Hawking was diagnosed with ALS in the year I was born, in 1963.
Defying his doctor’s predictions, he refused to die after a few years. Instead, he carried on for another astonishing 55 years, living a full life.
Public perception notwithstanding, he might not have been the greatest living physicist, but he was certainly a great physicist. The fact that he was able to accomplish so much despite his debilitating illness made him an extraordinary human being, a true inspiration.
Here is a short segment, courtesy of CTV Kitchener, filmed earlier today at the Perimeter Institute. My friend and colleague John Moffat, who met Hawking many times, is among those being interviewed:
Very well, having grown up in a police state of sorts myself, I know I should not take these things lightly. There are plenty of political prisoners in China, and now that Xi declared himself president for life, I expect things to get worse, not better.
Still… I could not help myself, I was laughing out loud as I read the story of an elderly Chinese woman who took revenge of a fortune teller because contrary to his predictions, she did live to see 2018 after all.
According to the South China Morning Post, Mrs. Wang ran into the fortune teller in a park and in her anger, she started vandalizing his stall. But then, “[a] police officer intervened and asked the fortune-teller to apologise to Wang for causing mental suffering.”
Thank you, Mr. anonymous Chinese police officer, for doing exactly what a sensible person should have done. Good to know that common sense is still alive and well in some parts of the world.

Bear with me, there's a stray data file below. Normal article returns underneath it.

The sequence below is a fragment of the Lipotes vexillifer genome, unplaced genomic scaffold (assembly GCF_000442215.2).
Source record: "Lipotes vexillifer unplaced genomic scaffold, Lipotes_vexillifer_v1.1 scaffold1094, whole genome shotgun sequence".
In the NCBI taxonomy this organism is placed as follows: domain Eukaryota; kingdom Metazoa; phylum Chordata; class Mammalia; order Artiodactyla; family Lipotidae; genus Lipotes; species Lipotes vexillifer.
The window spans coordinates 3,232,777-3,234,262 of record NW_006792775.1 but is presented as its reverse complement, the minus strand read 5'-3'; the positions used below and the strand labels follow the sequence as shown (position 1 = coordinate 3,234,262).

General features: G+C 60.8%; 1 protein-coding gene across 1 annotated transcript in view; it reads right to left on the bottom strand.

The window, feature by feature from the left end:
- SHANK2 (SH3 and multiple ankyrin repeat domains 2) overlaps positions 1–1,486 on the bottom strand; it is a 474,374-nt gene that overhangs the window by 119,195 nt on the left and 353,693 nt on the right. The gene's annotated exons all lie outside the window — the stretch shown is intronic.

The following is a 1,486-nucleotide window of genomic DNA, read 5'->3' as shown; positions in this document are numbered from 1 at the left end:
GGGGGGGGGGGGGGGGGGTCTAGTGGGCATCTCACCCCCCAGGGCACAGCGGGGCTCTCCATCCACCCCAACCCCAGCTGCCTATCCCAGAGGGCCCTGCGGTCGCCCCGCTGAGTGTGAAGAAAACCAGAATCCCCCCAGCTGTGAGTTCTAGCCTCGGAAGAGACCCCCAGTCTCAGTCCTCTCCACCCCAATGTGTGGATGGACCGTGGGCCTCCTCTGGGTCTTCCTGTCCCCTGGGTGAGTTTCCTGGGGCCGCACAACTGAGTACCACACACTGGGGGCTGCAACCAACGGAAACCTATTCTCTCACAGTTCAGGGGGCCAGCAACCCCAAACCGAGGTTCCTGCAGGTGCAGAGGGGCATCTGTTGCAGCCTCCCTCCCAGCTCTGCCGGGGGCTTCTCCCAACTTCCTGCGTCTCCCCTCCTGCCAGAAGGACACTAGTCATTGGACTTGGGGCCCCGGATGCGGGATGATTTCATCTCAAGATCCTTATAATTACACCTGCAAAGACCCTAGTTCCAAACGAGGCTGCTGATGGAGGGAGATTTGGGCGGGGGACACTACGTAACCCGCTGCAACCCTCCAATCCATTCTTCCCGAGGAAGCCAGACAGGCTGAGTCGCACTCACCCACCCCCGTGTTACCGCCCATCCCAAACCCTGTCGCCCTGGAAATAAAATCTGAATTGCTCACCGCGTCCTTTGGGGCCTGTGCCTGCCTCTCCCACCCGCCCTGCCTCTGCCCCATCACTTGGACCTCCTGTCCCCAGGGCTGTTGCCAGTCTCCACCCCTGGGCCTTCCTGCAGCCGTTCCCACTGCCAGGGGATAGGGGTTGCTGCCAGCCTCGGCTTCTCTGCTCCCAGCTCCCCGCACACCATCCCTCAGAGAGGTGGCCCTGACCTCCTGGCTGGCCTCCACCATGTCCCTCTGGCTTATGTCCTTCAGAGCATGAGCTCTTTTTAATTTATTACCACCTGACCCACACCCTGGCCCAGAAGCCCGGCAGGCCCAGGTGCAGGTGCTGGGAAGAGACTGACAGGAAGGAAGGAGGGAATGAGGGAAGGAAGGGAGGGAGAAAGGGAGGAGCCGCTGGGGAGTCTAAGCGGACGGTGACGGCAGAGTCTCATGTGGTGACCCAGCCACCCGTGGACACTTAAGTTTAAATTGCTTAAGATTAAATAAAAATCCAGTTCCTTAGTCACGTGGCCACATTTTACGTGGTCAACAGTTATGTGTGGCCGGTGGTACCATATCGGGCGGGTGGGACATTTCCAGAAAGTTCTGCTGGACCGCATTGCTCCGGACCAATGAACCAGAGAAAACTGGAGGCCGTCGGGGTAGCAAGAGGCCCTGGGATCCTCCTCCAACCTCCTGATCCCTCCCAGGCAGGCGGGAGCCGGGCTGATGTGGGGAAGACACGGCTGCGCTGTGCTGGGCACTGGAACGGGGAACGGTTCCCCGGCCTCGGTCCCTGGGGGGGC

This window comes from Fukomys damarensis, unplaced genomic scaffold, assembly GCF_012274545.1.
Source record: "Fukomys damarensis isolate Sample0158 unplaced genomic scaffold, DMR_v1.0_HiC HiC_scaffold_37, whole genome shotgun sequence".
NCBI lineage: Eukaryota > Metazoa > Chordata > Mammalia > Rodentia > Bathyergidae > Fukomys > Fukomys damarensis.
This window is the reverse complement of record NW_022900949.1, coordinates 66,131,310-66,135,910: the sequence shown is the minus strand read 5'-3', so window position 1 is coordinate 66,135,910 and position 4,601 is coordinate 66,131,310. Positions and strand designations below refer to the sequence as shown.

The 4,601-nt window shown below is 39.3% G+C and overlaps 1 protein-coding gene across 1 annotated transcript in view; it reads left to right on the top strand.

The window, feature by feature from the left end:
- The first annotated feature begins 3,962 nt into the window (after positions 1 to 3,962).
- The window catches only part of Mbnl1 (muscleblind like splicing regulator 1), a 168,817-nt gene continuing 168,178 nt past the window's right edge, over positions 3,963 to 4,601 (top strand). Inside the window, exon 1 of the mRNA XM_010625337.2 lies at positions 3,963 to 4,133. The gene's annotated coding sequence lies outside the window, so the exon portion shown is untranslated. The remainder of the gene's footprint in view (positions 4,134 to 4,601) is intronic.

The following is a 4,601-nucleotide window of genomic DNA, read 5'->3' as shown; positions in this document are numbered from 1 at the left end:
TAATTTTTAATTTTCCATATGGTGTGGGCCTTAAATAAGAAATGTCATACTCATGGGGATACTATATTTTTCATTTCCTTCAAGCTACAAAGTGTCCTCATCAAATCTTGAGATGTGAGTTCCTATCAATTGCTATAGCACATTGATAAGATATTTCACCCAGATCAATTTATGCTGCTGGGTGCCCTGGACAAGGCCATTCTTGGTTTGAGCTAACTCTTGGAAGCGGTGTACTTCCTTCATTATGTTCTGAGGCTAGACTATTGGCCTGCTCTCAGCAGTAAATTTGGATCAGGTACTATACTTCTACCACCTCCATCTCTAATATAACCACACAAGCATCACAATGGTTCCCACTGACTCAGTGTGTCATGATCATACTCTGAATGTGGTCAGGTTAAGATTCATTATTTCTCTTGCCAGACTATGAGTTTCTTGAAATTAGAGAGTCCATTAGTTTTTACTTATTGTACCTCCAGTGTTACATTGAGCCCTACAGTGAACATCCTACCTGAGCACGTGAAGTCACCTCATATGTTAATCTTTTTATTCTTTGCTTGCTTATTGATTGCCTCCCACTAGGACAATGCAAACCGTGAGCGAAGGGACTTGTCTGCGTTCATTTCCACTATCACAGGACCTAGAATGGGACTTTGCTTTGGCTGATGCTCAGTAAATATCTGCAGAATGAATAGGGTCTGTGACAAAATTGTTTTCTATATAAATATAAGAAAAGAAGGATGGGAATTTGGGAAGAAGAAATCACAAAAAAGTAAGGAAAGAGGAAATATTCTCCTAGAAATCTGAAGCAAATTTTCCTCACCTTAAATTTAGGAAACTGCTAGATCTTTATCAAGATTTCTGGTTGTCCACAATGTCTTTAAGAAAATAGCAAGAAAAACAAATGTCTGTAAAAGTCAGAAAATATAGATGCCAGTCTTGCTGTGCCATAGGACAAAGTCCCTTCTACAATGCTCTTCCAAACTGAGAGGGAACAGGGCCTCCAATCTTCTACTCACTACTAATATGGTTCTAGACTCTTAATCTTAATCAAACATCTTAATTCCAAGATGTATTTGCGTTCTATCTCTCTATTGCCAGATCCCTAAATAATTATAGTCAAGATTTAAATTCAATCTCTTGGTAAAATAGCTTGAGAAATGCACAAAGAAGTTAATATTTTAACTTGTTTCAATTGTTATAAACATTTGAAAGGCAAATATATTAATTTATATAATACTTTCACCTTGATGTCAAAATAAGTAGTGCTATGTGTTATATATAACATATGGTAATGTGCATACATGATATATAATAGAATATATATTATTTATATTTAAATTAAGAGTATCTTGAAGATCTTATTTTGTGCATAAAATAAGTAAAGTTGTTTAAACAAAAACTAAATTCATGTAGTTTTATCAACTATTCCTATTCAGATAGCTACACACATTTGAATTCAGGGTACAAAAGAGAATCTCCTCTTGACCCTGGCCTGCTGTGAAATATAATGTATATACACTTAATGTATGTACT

There is a very interesting concept in the works at NASA, to which I had a chance to contribute a bit: the Solar Gravitational Telescope.
The idea, explained in this brand new NASA video, is to use the bending of light by the Sun to form an image of distant objects.
The resolving power of such a telescope would be phenomenal. In principle, it is possible to use it to form a megapixel-resolution image of an exoplanet as far as 100 light years from the Earth.
The technical difficulties are, however, challenging. For starters, a probe would need to be placed at least 550 astronomical units (about four times the distance to Voyager 1) from the Sun, precisely located to be on the opposite side of the Sun relative to the exoplanet. The probe would then have to mimic the combined motion of our Sun (dragged about by the gravitational pull of planets in the solar system) and the exoplanet (orbiting its own sun). Light from the Sun will need to be carefully blocked to ensure that we capture light from the exoplanet with as little noise as possible. And each time the probe takes a picture of the ring of light (the Einstein ring) around the Sun, it will be the combined light of many adjacent pixels on the exoplanet. The probe will have traverse a region that is roughly a kilometer across, taking pictures one pixel at a time, which will need to be deconvoluted. The fact that the exoplanet itself is not constant in appearance (it will go through phases of illumination, it may have changing cloud cover, perhaps even changes in vegetation) further complicates matters. Still… it can be done, and it can be accomplished using technology we already have.